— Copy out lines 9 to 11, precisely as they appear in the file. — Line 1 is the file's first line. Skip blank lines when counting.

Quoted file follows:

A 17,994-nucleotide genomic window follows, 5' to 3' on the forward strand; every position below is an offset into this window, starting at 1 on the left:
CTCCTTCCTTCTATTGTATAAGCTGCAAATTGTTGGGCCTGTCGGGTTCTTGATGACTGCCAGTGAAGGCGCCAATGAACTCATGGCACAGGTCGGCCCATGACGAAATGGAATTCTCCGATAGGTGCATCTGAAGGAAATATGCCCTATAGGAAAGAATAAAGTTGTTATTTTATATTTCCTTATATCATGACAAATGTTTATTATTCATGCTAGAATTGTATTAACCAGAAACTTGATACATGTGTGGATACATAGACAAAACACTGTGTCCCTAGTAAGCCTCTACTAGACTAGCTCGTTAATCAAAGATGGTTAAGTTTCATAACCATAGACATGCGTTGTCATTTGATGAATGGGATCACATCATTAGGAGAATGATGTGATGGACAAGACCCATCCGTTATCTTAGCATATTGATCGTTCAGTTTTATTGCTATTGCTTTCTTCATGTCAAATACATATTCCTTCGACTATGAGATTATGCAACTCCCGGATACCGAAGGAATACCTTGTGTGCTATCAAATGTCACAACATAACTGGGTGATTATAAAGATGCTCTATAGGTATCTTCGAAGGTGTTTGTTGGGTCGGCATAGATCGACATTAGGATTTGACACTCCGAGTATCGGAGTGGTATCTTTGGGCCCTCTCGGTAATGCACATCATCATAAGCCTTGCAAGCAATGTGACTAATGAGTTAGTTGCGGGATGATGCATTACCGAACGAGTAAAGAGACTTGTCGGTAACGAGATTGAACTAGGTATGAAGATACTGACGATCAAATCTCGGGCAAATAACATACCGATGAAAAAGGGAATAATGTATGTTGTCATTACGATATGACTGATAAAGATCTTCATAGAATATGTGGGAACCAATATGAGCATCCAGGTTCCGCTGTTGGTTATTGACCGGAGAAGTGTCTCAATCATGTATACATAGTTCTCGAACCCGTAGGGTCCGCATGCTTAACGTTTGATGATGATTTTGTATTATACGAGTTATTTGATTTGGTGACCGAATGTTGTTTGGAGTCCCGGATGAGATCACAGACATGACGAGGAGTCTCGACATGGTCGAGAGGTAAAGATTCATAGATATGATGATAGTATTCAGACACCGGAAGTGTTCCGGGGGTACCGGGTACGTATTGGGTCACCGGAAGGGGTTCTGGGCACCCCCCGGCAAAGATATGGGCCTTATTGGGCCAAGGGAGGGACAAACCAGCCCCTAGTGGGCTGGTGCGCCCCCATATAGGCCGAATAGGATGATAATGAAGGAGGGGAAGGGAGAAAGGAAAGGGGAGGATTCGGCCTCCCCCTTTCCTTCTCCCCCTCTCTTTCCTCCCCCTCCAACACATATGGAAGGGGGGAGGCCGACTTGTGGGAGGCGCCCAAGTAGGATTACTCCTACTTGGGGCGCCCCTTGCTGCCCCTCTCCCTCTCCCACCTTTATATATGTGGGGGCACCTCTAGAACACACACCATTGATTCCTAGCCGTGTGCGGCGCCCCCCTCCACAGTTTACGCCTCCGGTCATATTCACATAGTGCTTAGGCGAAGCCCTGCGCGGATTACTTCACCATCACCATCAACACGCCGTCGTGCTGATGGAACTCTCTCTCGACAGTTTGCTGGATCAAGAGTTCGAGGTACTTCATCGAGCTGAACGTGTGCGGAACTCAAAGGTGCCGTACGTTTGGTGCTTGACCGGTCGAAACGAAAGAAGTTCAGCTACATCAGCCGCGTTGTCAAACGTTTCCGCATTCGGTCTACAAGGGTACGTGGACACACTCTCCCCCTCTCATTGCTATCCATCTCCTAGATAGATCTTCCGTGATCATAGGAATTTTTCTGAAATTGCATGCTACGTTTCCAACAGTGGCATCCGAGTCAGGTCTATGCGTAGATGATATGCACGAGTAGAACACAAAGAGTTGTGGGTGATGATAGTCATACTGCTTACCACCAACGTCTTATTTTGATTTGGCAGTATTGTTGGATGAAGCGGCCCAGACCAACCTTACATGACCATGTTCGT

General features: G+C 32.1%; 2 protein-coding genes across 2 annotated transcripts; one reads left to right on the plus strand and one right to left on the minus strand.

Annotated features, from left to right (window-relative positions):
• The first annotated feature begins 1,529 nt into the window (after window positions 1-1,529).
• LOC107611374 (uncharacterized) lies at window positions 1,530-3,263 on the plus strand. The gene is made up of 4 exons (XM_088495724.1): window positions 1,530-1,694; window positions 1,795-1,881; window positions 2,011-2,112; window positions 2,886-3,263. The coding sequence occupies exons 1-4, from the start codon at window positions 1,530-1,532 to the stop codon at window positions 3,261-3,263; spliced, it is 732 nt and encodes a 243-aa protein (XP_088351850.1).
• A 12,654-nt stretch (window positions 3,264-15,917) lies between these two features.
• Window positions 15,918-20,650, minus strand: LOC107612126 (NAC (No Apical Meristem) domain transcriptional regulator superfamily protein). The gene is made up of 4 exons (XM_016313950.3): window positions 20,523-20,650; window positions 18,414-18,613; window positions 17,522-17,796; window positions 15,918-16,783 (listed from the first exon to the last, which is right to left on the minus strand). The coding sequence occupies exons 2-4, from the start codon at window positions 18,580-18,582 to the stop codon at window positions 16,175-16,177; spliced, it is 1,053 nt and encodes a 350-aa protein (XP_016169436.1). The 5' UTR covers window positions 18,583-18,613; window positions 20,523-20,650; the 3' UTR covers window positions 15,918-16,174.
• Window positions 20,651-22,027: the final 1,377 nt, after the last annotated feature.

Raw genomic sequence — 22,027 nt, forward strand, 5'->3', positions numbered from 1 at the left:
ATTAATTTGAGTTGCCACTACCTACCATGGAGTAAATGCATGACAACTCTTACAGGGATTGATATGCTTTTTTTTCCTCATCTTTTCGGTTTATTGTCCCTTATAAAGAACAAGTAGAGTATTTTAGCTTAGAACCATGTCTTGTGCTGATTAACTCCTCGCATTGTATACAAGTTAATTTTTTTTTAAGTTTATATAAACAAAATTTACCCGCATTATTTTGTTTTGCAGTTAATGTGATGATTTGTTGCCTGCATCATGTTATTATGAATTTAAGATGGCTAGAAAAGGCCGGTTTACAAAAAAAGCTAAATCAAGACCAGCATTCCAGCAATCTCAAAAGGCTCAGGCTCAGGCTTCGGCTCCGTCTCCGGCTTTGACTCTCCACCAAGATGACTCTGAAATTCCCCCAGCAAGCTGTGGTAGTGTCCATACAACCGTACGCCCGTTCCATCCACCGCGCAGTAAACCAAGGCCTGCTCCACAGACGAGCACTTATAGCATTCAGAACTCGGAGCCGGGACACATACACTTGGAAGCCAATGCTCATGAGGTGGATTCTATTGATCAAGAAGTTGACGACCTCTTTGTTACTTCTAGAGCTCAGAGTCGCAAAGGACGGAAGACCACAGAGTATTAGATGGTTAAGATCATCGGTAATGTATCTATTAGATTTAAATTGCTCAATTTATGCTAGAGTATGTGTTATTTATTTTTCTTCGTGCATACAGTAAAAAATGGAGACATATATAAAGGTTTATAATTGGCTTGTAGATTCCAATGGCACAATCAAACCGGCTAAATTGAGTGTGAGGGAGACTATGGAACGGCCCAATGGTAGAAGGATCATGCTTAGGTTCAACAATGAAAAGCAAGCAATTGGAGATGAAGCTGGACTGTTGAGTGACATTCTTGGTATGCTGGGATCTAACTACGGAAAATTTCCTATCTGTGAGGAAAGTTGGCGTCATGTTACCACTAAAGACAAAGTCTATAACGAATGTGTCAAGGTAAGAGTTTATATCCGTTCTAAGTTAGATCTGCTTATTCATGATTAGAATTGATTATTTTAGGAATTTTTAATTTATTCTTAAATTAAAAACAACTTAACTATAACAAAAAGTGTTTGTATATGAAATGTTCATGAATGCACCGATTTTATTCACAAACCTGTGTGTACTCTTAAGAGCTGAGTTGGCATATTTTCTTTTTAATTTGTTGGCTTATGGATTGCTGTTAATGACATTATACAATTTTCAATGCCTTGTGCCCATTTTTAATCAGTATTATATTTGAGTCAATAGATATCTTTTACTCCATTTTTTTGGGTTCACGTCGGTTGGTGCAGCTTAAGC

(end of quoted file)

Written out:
• Window positions 20,651-22,027: the final 1,377 nt, after the last annotated feature.

Raw genomic sequence — 22,027 nt, forward strand, 5'->3', positions numbered from 1 at the left:
ATTAATTTGAGTTGCCACTACCTACCATGGAGTAAATGCATGACAACTCTTACAGGGATTGATATGCTTTTTTTTCCTCATCTTTTCGGTTTATTGTCCCTTATAAAGAACAAGTAGAGTATTTTAGCTTAGAACCATGTCTTGTGCTGATTAACTCCTCGCATTGTATACAAGTTAATTTTTTTTTAAGTTTATATAAACAAAATTTACCCGCATTATTTTGTTTTGCAGTTAATGTGATGATTTGTTGCCTGCATCATGTTATTATGAATTTAAGATGGCTAGAAAAGGCCGGTTTACAAAAAAAGCTAAATCAAGACCAGCATTCCAGCAATCTCAAAAGGCTCAGGCTCAGGCTTCGGCTCCGTCTCCGGCTTTGACTCTCCACCAAGATGACTCTGAAATTCCCCCAGCAAGCTGTGGTAGTGTCCATACAACCGTACGCCCGTTCCATCCACCGCGCAGTAAACCAAGGCCTGCTCCACAGACGAGCACTTATAGCATTCAGAACTCGGAGCCGGGACACATACACTTGGAAGCCAATGCTCATGAGGTGGATTCTATTGATCAAGAAGTTGACGACCTCTTTGTTACTTCTAGAGCTCAGAGTCGCAAAGGACGGAAGACCACAGAGTATTAGATGGTTAAGATCATCGGTAATGTATCTATTAGATTTAAATTGCTCAATTTATGCTAGAGTATGTGTTATTTATTTTTCTTCGTGCATACAGTAAAAAATGGAGACATATATAAAGGTTTATAATTGGCTTGTAGATTCCAATGGCACAATCAAACCGGCTAAATTGAGTGTGAGGGAGACTATGGAACGGCCCAATGGTAGAAGGATCATGCTTAGGTTCAACAATGAAAAGCAAGCAATTGGAGATGAAGCTGGACTGTTGAGTGACATTCTTGGTATGCTGGGATCTAACTACGGAAAATTTCCTATCTGTGAGGAAAGTTGGCGTCATGTTACCACTAAAGACAAAGTCTATAACGAATGTGTCAAGGTAAGAGTTTATATCCGTTCTAAGTTAGATCTGCTTATTCATGATTAGAATTGATTATTTTAGGAATTTTTAATTTATTCTTAAATTAAAAACAACTTAACTATAACAAAAAGTGTTTGTATATGAAATGTTCATGAATGCACCGATTTTATTCACAAACCTGTGTGTACTCTTAAGAGCTGAGTTGGCATATTTTCTTTTTAATTTGTTGGCTTATGGATTGCTGTTAATGACATTATACAATTTTCAATGCCTTGTGCCCATTTTTAATCAGTATTATATTTGAGTCAATAGATATCTTTTACTCCATTTTTTTGGGTTCACGTCGGTTGGTGCAGCTTAAGC